Why is this significant? They cannot calculate sea surface height without adjustment for the wave heights. Waves that range from almost-nothing to 20 meters. They think they can get a good idea of wave heights between 0.5m and 8m with a goal for uncertainty of “10 cm plus 5% of significant wave height”. Outside that range, apparently all bets are off. How much uncertainty is that if waves are 8 meters? That’s 10 cm plus 40 cm = 50 cm = 0.5 meter = about 20 inches. To be perfectly fair, that is +/- 50 cm. How is it that they adjust for that much uncertainty – a whole meter in unknown surface height? (Admittedly, not that exactly, that’s the bottom-to-top of the waves, the sea surface height is somewhere between.)
1. There is a new satellite up that, among other things, will measure sea level rise. It is in reality no more accurate than the previous sea level rise monitoring satellites, the Jason series, but it will continue the long-term effort begun in late 1992.
2. Sea Level changes measured by satellite and reported in single digit millimeters are the result of computational hubris:
Computational Hubris: “An inordinate and unjustified trust, or faith if you like, in the power of advanced computational machines and processes to produce highly accurate and extremely precise results from relatively inaccurate and imprecise, highly uncertain data using techniques and methods that have not been tested nor verified to be suited to, or sufficient for, the purpose.” — Kip Hansen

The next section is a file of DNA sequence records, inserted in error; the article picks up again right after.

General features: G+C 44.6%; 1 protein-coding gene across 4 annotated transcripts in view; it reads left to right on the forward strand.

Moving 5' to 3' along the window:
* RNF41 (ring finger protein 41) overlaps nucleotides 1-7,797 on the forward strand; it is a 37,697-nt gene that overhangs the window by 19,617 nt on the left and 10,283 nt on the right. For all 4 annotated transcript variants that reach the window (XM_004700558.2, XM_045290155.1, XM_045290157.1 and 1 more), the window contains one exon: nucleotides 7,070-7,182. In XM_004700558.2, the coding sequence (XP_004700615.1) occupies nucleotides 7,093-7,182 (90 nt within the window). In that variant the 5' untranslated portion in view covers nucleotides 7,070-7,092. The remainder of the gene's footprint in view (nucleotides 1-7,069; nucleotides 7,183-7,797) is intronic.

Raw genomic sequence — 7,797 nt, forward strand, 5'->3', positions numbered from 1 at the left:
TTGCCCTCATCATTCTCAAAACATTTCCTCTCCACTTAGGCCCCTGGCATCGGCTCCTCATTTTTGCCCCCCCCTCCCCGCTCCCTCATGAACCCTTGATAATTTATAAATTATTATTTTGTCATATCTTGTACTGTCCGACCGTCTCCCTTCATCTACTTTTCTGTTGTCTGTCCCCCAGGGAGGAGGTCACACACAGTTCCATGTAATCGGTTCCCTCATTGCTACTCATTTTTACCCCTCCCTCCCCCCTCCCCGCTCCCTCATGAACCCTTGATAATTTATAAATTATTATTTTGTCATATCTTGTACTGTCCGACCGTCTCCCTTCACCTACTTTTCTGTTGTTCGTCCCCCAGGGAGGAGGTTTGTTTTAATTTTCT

3. Satellite reported Sea Level Rise is not a measure of changes in the actual level of the sea surface – or sea surface height — or its rise or fall, at all. Quoting the Sea Level Research Group at the University of Colorado, which is headed by Steven Nerem:
“The term “global mean sea level” in the context of our research is defined as the area-weighted mean of all of the sea surface height anomalies measured by the altimeter in a single, 10-day satellite track repeat cycle. It can also be thought of as the “eustatic sea level.” The eustatic sea level is not a physical sea level (since the sea levels relative to local land surfaces vary depending on land motion and other factors), but it represents the level if all of the water in the oceans were contained in a single basin. Changes to this eustatic level are caused by changes in total ocean water mass (e.g., ice sheet runoff), changes in the size of the ocean basin (e.g., GIA), or density changes of the water (e.g., thermal expansion). The time series of the GMSL estimates over the TOPEX and Jason missions beginning in 1992 to the present indicates a mostly linear trend after correction for inter-mission biases between instruments.” [ source – see last paragraph ]